The clipboard handle must be interpreted as a HPALETTE handle. The GetPaletteEntries API can be used to retrieve the data behind such a handle; then we can dump the palette entries in the data structure to a file in any format we choose; for example, a simple integer specifying the number of entries, followed by PALETTEENTRY structures.

Other formats

When dragging and dropping files (or copying them in Explorer), information about these files is transmitted in CF_HDROP format. The handle returned by GetClipboardData can be interpreted as an HDROP, which can be passed to DragQueryFile to learn more about the files in the clipboard.

(I tried to come up with testcases for formats such as CF_PENDATA and CF_DSPTEXT, but could not find any. If anyone comes across these formats, please let me know.)

Finally: New toys!

With the above findings, I was ready to extend my very simplistic original test code. The result: Two useful tools which can be used to copy data from the clipboard into files (ClipboardToFile.exe), and to copy data from files into the clipboard (FileToClipboard.exe). And I'm even sharing this code .-)

Source code and executables can be downloaded here - and here are some hints on how to use the toolset.


ClipboardToFile does exactly what the name hints at: It enumerates the formats which are currently in the clipboard, and writes files containing the clipboard data in that format.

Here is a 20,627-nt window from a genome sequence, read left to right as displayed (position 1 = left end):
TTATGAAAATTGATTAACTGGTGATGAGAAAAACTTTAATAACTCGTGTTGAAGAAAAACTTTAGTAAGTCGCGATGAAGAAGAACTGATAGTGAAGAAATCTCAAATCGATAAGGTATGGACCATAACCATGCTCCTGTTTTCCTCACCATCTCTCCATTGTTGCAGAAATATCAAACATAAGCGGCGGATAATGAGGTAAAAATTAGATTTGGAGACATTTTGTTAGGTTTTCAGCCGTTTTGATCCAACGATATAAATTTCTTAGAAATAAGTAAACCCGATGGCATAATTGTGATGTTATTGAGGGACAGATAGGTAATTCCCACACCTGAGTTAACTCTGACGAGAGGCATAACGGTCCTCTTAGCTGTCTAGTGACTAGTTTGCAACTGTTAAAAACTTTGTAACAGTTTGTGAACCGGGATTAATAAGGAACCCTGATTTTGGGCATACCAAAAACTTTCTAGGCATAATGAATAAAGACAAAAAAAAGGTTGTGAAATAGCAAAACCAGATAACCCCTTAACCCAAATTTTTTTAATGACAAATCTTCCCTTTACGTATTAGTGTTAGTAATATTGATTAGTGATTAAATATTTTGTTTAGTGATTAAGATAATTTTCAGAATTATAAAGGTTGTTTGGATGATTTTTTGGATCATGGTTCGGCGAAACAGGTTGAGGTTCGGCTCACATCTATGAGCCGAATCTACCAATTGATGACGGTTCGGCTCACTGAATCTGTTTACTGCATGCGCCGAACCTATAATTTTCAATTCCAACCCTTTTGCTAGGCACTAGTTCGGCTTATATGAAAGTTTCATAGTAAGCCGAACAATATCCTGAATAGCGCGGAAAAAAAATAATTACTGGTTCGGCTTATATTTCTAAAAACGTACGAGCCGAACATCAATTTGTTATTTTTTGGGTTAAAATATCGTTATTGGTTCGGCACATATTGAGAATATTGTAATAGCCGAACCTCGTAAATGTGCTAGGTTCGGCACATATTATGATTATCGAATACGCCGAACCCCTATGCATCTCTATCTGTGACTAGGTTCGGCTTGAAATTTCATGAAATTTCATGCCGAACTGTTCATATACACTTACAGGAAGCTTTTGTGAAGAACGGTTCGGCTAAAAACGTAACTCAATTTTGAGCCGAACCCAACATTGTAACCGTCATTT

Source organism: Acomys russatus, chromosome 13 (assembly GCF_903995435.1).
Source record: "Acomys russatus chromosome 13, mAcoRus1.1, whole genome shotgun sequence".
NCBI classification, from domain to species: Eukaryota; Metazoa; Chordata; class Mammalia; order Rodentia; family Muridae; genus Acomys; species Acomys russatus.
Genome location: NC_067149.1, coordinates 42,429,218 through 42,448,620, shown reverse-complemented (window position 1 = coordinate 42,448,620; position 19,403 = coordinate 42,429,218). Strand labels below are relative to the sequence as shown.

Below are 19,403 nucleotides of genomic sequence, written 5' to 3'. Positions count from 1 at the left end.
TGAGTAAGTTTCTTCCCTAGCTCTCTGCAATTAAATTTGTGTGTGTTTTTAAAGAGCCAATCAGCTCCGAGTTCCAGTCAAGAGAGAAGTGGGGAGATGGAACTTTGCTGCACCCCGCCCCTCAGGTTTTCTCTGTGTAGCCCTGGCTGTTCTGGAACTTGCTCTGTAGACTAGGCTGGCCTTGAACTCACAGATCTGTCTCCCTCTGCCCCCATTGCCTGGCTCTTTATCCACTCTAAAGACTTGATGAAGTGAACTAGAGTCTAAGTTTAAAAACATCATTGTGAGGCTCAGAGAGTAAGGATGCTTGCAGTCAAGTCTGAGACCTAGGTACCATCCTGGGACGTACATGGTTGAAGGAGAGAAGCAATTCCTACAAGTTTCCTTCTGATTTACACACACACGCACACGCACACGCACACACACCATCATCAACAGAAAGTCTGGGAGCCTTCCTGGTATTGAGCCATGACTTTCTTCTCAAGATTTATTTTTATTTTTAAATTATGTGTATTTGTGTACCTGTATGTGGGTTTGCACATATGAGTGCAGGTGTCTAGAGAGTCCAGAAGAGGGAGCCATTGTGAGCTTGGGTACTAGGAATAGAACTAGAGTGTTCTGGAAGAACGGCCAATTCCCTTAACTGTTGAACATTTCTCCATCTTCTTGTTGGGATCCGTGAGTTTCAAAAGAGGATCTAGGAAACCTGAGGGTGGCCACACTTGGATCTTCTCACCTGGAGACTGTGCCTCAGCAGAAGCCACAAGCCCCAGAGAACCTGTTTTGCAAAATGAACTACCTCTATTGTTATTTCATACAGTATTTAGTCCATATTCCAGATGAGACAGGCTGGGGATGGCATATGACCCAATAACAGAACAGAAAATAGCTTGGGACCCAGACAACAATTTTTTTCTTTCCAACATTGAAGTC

So to create a set of test files, simply run your favorite apps on any system and use them to copy data in various formats to the clipboard. For example:

  • Run Paint, load a file and copy it to the clipboard
  • Run ClipboardToFile to save whatever Paint added to the clipboard
  • Run Word, type some text, and copy it to the clipboard
  • Run ClipboardToFile again to get clipboard extracts in various text formats.

An example of how to run ClipboardToFile:

 ClipboardToFile c:\temp\clipbboarddata

With the above command line, ClipboardToFile will produce files in the directory c:\temp\clipboarddata. Those files are named after the clipboard format from which they were produced. Typical names are "CF_TEXT", "CF_BITMAP", "CF_DIB" and so on. Repeat the process with other apps on your system until you have a library of clipboard data files which you can use for unit tests!


FileToClipboard is a command-line tool which takes any file you throw at it, reads the file's contents and copies them to the clipboard in (almost) any format you specify:

   FileToClipboard foo.wmf CF_ENHMETAFILE
   FileToClipboard foo.bmp CF_BITMAP
   FileToClipboard foo.txt CF_UNICODETEXT

So the basic idea is to prepare a couple of test files (here: foo.bmp, foo.wmf and foo.txt), dump them into your unit test directory, and use them to prepare the clipboard. Then you run your application's "Edit/Paste" functionality and verify that it works as expected. Since FileToClipboard is a command-line utility, you can automate such tests easily; also, the executable is very small and can be installed everywhere simply by copying the exe file.